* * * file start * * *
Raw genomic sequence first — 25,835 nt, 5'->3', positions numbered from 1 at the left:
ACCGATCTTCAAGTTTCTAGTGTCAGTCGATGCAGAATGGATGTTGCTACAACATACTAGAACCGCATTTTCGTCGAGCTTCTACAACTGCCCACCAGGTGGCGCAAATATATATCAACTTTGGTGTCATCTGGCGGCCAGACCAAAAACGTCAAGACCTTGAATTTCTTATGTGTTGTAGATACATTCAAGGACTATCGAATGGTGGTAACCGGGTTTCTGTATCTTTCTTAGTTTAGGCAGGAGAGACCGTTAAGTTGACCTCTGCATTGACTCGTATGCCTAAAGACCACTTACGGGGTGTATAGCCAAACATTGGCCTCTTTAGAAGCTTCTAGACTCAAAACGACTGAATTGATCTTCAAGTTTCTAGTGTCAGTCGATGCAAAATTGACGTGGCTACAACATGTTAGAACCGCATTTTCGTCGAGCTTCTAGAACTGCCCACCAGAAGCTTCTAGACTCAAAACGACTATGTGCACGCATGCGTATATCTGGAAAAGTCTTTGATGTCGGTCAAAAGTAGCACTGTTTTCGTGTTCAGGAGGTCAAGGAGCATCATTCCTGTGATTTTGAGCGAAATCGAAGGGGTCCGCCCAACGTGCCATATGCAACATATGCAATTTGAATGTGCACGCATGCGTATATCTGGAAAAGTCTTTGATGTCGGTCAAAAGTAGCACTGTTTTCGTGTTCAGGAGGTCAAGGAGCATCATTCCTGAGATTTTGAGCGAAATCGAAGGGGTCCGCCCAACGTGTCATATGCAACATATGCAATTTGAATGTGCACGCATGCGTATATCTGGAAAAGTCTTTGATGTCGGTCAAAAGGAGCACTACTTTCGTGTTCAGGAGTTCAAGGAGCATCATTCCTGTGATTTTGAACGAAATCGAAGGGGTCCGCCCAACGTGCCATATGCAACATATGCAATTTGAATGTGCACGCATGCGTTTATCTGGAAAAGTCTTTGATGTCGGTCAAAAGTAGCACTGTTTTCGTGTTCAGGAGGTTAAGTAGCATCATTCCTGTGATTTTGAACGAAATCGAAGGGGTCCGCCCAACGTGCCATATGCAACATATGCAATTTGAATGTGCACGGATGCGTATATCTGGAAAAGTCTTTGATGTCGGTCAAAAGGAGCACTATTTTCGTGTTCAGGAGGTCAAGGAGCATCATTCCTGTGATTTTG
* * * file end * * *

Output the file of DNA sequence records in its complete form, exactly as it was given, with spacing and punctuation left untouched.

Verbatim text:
Raw genomic sequence first — 25,835 nt, 5'->3', positions numbered from 1 at the left:
ACCGATCTTCAAGTTTCTAGTGTCAGTCGATGCAGAATGGATGTTGCTACAACATACTAGAACCGCATTTTCGTCGAGCTTCTACAACTGCCCACCAGGTGGCGCAAATATATATCAACTTTGGTGTCATCTGGCGGCCAGACCAAAAACGTCAAGACCTTGAATTTCTTATGTGTTGTAGATACATTCAAGGACTATCGAATGGTGGTAACCGGGTTTCTGTATCTTTCTTAGTTTAGGCAGGAGAGACCGTTAAGTTGACCTCTGCATTGACTCGTATGCCTAAAGACCACTTACGGGGTGTATAGCCAAACATTGGCCTCTTTAGAAGCTTCTAGACTCAAAACGACTGAATTGATCTTCAAGTTTCTAGTGTCAGTCGATGCAAAATTGACGTGGCTACAACATGTTAGAACCGCATTTTCGTCGAGCTTCTAGAACTGCCCACCAGAAGCTTCTAGACTCAAAACGACTATGTGCACGCATGCGTATATCTGGAAAAGTCTTTGATGTCGGTCAAAAGTAGCACTGTTTTCGTGTTCAGGAGGTCAAGGAGCATCATTCCTGTGATTTTGAGCGAAATCGAAGGGGTCCGCCCAACGTGCCATATGCAACATATGCAATTTGAATGTGCACGCATGCGTATATCTGGAAAAGTCTTTGATGTCGGTCAAAAGTAGCACTGTTTTCGTGTTCAGGAGGTCAAGGAGCATCATTCCTGAGATTTTGAGCGAAATCGAAGGGGTCCGCCCAACGTGTCATATGCAACATATGCAATTTGAATGTGCACGCATGCGTATATCTGGAAAAGTCTTTGATGTCGGTCAAAAGGAGCACTACTTTCGTGTTCAGGAGTTCAAGGAGCATCATTCCTGTGATTTTGAACGAAATCGAAGGGGTCCGCCCAACGTGCCATATGCAACATATGCAATTTGAATGTGCACGCATGCGTTTATCTGGAAAAGTCTTTGATGTCGGTCAAAAGTAGCACTGTTTTCGTGTTCAGGAGGTTAAGTAGCATCATTCCTGTGATTTTGAACGAAATCGAAGGGGTCCGCCCAACGTGCCATATGCAACATATGCAATTTGAATGTGCACGGATGCGTATATCTGGAAAAGTCTTTGATGTCGGTCAAAAGGAGCACTATTTTCGTGTTCAGGAGGTCAAGGAGCATCATTCCTGTGATTTTG